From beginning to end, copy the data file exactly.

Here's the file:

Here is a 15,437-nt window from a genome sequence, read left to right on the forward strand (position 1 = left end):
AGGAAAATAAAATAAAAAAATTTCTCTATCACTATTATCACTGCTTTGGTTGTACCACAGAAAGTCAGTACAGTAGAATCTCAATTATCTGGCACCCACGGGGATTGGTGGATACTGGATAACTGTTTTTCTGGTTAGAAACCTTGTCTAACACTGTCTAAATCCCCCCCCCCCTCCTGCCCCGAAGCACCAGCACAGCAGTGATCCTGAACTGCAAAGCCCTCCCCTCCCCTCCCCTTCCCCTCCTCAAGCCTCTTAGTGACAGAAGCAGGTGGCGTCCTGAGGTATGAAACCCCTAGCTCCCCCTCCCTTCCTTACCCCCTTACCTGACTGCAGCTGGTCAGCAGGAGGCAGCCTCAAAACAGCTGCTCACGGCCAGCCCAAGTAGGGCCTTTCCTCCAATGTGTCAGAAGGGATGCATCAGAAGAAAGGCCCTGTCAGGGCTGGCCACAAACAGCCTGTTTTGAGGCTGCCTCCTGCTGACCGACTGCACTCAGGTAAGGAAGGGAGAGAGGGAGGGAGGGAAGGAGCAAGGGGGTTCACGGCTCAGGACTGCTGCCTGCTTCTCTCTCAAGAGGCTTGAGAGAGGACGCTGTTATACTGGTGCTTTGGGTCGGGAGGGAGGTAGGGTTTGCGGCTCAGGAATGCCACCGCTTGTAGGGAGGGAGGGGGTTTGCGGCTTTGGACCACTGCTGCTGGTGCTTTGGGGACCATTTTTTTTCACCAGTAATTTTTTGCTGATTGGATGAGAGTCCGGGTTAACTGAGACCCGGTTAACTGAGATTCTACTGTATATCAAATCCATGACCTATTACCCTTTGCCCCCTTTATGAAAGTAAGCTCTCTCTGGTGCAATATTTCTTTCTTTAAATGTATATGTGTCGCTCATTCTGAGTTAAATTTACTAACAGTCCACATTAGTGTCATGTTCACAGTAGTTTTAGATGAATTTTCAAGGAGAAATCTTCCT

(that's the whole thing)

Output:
Here is a 15,437-nt window from a genome sequence, read left to right on the forward strand (position 1 = left end):
AGGAAAATAAAATAAAAAAATTTCTCTATCACTATTATCACTGCTTTGGTTGTACCACAGAAAGTCAGTACAGTAGAATCTCAATTATCTGGCACCCACGGGGATTGGTGGATACTGGATAACTGTTTTTCTGGTTAGAAACCTTGTCTAACACTGTCTAAATCCCCCCCCCCCTCCTGCCCCGAAGCACCAGCACAGCAGTGATCCTGAACTGCAAAGCCCTCCCCTCCCCTCCCCTTCCCCTCCTCAAGCCTCTTAGTGACAGAAGCAGGTGGCGTCCTGAGGTATGAAACCCCTAGCTCCCCCTCCCTTCCTTACCCCCTTACCTGACTGCAGCTGGTCAGCAGGAGGCAGCCTCAAAACAGCTGCTCACGGCCAGCCCAAGTAGGGCCTTTCCTCCAATGTGTCAGAAGGGATGCATCAGAAGAAAGGCCCTGTCAGGGCTGGCCACAAACAGCCTGTTTTGAGGCTGCCTCCTGCTGACCGACTGCACTCAGGTAAGGAAGGGAGAGAGGGAGGGAGGGAAGGAGCAAGGGGGTTCACGGCTCAGGACTGCTGCCTGCTTCTCTCTCAAGAGGCTTGAGAGAGGACGCTGTTATACTGGTGCTTTGGGTCGGGAGGGAGGTAGGGTTTGCGGCTCAGGAATGCCACCGCTTGTAGGGAGGGAGGGGGTTTGCGGCTTTGGACCACTGCTGCTGGTGCTTTGGGGACCATTTTTTTTCACCAGTAATTTTTTGCTGATTGGATGAGAGTCCGGGTTAACTGAGACCCGGTTAACTGAGATTCTACTGTATATCAAATCCATGACCTATTACCCTTTGCCCCCTTTATGAAAGTAAGCTCTCTCTGGTGCAATATTTCTTTCTTTAAATGTATATGTGTCGCTCATTCTGAGTTAAATTTACTAACAGTCCACATTAGTGTCATGTTCACAGTAGTTTTAGATGAATTTTCAAGGAGAAATCTTCCT